Topping the list is Physics, in which the U.S. impact mark of 6.15
cites per paper surpassed the world mark of 3.96 cites by 55%. In all
the fields shown, and particularly in the physical-sciences fields atop
the list, U.S. impact registers well above the world mark.
For another snapshot of current U.S. science, Science Watch
turned to Clarivate' unique store of
Research Fronts. These emerging areas of
research are identified by a foundational "core" of previous papers
that are frequently cited together by a group of more-recent
Table 2 below offers a sampling of eight
Research Fronts that each feature comparatively recent core literature
and, more important, a predominance of U.S.-based institutions listed
among the collective author addresses for each grouping of core papers.
Thus, the list constitutes a small selection of U.S. concentration in
Atop the list, with its core papers showing more than an 87%
preponderance of U.S. addresses, is a Research Front involving a
related array of topics centering on genome-wide mapping of chromatin
state in the cell, on factors initiating and controlling transcription,
and on the regulation of embryonic
stem cells, along with other aspects of cellular
differentiation. One of the core papers for this front (T.
Mikkelsen, et al., "Genome-wide maps of chromatin state in
pluripotent and lineage-committed cells," Nature,
448: 553-60, 2007) has been sufficiently cited to figure in a
recent Biology Top Ten and was discussed by Biology correspondent
Jeremy Cherfas in the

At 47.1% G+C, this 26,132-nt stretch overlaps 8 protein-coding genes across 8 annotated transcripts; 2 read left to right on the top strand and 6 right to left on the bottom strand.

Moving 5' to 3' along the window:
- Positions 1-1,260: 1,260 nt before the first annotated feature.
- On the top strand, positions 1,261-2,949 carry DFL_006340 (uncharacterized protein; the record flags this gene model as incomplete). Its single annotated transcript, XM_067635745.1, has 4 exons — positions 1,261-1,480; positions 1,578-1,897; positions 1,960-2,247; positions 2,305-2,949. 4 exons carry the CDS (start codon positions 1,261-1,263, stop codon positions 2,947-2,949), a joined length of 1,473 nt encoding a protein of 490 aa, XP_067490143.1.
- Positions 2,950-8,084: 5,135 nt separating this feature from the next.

Another recent U.S.-centric Research Front deals with processes for
creating zirconium diboride and silicon carbide
ceramics—materials suited for hypersonic flight and other
applications involving exposure to extremely high temperatures.
Third on the list, also with more than 80% representation of U.S.
institutions, is a Research Front examining phase 0 trials in cancer
therapy. The phase 0 trial, a relatively recent designation, typically
involves a small number of patients given microdoses of a compound in
order to evaluate its basic biochemical efficacy before proceeding to
phase I and subsequent trials. The papers in this core discuss the
practicalities—not to mention the ethics—of phase 0 trials
in the development of anti-cancer agents.
Elsewhere on the list, separate Fronts involving
quantum dots, and
ultraviolet surveys of the heavens exemplify what appears to be
currently healthy U.S. research in the physical
Christopher King is the Editor of the Science
Watch® Newsletter, Clarivate.
Research fronts are clusters of highly cited papers, and research front
maps are diagrammatic representations of the co-citation links among
the highly cited papers that comprise the cluster. In addition, some
Special Topics have associated maps that are selected from the current
Research Front set that are relevant to the featured special topic.
View a list of all
Front Maps within ScienceWatch.com.
Keywords: U.S. research, scientific output, world share of science,
Asia Pacific, U.S. impact, U.S. world share.